The next ten years saw Easton maintain a regular presence on the charts as she made a number of bold and inspired choices, including smart collaborations and efforts to show her versatility. In 1983, she had a crossover country #1 by dueting with Kenny Rogers on “We’ve Got Tonight.” That same year, her song “Telefone (Long Distance Love Affair)” went Top 10 and earned a Grammy nod for Best Female Pop Vocal Performance. Ballad “Almost Over You” was Top 40 Pop, #4 Adult Contemporary, and extremely popular around the world. Another duet, “Me Gustas Tal Como Eres” with Luis Miguel, resulted in a Grammy for Best Mexican-American Performance.
In 1984, Easton began a transition to a more dance-pop style coupled with a sexier image. That move only continued her success in the U.S. “Strut” was yet another Top Ten hit. Near the end of the year, Easton released the Prince-penned “Sugar Walls.” The suggestive tune found her swept up in the controversy generated by Tipper Gore’s Parents Music Resource Center; “Sugar Walls” was put on the PMRC’s “Filthy Fifteen” list alongside Prince’s own “Darling Nikki,” Cyndi Lauper’s “She Bop,” and others. Televangelists criticized it, and some outlets wouldn’t play the (frankly, not remotely explicit) music video because of the lyrics. Almost predictably as a result, “Sugar Walls” went Top Ten Pop, and #1 on both the R&B and Dance/Club charts. The success of “Sugar Walls” gave her an unmatched distinction; she remains the only artist to have a #1 hit on each of Billboard’s five principal charts (Pop, Adult Contemporary, Country, R&B, and Dance).
Easton continued to collaborate with Prince, resulting in the #2 duet “U Got the Look” in 1987, for which she also appeared in his concert film Sign o’ the Times, and the Top 40 duet “The Arms of Orion” from 1989’s Batman soundtrack. It was during this period that Easton took a detour into acting, playing Sonny Crockett’s singer (and eventually doomed) wife Caitlin in a five-episode arc on Miami Vice. She took “The Lover in Me” to #2 in 1988, and notched her last American Top 40 hit in 1991 with “What Comes Naturally.” Easton’s move from the pop spotlight was partially of her own choosing. In her continued efforts to stretch her music, she recorded some critically acclaimed jazz standards. She also adopted two children in the mid-’90s, and shifted her schedules around motherhood. Easton was married four times, but split from her fourth husband in 2003.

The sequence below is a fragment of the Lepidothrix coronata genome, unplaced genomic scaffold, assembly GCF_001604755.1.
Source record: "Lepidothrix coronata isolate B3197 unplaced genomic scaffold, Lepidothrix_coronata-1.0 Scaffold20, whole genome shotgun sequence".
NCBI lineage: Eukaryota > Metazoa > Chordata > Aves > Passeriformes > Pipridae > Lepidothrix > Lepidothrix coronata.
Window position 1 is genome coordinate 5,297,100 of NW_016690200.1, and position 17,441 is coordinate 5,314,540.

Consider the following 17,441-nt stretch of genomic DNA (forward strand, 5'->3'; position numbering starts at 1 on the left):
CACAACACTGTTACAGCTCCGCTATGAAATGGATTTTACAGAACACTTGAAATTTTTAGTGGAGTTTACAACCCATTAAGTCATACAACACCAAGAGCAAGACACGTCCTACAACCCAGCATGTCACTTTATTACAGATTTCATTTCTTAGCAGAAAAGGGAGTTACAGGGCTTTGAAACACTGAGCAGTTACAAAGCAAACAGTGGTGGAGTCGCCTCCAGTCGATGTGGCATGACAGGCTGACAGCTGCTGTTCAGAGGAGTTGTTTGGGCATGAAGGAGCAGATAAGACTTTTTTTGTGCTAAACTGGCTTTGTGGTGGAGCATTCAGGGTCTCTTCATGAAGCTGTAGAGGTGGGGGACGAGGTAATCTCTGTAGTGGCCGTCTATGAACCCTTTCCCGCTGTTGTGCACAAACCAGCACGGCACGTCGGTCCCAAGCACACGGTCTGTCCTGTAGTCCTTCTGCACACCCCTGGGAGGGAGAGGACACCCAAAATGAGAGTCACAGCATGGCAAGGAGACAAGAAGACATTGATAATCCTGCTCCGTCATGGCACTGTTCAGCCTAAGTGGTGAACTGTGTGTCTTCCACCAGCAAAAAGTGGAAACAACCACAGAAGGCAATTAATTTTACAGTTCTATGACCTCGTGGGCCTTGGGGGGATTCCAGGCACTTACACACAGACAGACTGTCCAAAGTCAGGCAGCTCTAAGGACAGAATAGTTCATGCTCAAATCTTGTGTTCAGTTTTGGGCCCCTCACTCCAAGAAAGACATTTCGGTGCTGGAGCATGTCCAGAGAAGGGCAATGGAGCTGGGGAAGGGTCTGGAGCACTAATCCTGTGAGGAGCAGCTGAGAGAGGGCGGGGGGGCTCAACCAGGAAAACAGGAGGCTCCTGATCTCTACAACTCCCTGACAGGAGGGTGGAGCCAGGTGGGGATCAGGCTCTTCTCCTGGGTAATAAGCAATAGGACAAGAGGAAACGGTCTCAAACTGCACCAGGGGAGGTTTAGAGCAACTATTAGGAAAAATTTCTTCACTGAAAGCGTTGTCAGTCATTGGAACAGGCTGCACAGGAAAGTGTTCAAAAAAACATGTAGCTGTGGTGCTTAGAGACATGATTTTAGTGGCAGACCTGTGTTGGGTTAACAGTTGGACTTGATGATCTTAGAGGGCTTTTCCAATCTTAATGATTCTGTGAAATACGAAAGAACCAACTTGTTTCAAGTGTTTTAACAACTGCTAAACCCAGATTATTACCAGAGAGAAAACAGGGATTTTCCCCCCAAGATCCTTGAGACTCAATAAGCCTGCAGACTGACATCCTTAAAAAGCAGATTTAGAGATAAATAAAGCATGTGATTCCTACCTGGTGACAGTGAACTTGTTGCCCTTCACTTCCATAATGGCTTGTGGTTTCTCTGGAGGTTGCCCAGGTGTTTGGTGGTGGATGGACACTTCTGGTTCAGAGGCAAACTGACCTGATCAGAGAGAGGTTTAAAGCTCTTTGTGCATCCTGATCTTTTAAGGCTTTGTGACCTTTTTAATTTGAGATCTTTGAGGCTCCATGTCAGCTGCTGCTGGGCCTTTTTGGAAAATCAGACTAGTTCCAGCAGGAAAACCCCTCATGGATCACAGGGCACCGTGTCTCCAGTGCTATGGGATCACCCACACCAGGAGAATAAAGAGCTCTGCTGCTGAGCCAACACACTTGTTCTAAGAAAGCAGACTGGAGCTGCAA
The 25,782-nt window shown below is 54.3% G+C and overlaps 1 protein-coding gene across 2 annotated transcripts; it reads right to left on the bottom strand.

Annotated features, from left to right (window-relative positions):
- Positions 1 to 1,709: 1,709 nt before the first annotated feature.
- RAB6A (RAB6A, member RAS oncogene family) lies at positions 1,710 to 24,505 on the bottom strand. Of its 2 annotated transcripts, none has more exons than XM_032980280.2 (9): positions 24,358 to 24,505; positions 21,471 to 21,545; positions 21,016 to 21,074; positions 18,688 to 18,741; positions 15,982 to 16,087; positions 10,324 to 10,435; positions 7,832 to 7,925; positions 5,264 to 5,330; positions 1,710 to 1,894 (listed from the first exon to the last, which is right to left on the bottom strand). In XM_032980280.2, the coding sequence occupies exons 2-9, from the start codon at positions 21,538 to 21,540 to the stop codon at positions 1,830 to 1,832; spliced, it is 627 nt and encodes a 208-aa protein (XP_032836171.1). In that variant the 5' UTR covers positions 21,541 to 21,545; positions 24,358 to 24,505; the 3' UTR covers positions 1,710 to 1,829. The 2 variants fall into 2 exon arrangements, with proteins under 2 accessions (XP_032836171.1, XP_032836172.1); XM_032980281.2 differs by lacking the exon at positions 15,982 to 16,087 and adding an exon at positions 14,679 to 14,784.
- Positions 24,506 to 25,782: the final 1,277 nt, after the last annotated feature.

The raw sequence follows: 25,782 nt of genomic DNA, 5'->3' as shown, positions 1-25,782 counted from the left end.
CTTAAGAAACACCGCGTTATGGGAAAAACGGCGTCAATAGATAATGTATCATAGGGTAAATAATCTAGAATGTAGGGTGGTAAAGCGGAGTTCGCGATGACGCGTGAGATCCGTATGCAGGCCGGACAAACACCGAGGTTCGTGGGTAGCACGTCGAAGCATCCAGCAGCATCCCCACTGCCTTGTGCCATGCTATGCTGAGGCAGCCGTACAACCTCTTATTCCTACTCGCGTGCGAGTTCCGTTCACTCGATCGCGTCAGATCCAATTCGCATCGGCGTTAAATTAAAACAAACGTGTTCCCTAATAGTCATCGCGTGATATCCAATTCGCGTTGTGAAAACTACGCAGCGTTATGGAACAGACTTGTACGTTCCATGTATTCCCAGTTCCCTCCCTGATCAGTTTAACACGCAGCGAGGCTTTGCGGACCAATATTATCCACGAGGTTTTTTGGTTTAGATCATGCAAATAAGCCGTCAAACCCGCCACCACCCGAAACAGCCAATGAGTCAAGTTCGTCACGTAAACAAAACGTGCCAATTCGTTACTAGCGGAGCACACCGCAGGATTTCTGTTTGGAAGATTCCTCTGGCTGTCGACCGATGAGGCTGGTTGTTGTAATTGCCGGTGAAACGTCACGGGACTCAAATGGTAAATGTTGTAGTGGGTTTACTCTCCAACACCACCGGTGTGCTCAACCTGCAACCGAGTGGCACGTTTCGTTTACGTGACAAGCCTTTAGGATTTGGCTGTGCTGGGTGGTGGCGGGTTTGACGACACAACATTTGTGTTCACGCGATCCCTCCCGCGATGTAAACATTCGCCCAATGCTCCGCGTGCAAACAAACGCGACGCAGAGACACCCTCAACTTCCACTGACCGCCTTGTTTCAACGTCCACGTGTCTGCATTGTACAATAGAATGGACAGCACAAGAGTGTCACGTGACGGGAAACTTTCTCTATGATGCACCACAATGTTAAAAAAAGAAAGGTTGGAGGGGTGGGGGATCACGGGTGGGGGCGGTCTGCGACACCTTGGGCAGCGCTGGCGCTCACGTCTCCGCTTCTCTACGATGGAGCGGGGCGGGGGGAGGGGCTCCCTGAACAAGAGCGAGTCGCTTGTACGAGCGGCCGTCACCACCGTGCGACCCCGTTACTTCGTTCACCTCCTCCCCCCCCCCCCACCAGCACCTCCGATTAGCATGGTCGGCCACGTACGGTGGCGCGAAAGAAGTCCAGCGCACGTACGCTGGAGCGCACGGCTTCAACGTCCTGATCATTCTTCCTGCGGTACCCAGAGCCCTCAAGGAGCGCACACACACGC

Easton, much like the persona she took on in the mid-’80s, does what she wants. She’s been in Man of La Mancha and Grease (as Rizzo, of course) on Broadway, 42nd Street on the West End, and maintained Vegas residencies. She’s continued to act, appearing in a number of TV series, and lent her voice acting talents to everything from Phineas and Ferb to Scooby-Doo! and the Curse of the Loch Ness Monster. Easton will be performing live at New York’s Reimagined State Fair (with COVID protocols) later this summer.
At four decades and counting with 20 million records sold, Easton is certainly one of the most successful artists to ever launch from a reality TV platform. She did try to tell us that all the way back in 1981. It’s right there in “Modern Girl”: She is free to be, what she wants to be, ‘N all what she wants to be, is a modern girl. Mission accomplished, Ms. Easton.
Featured image: Sheena Easton in 2009. (Photo by djnaquin67; Wikimedia Commons, Creative Commons Attribution-Share Alike 2.0 Generic license.)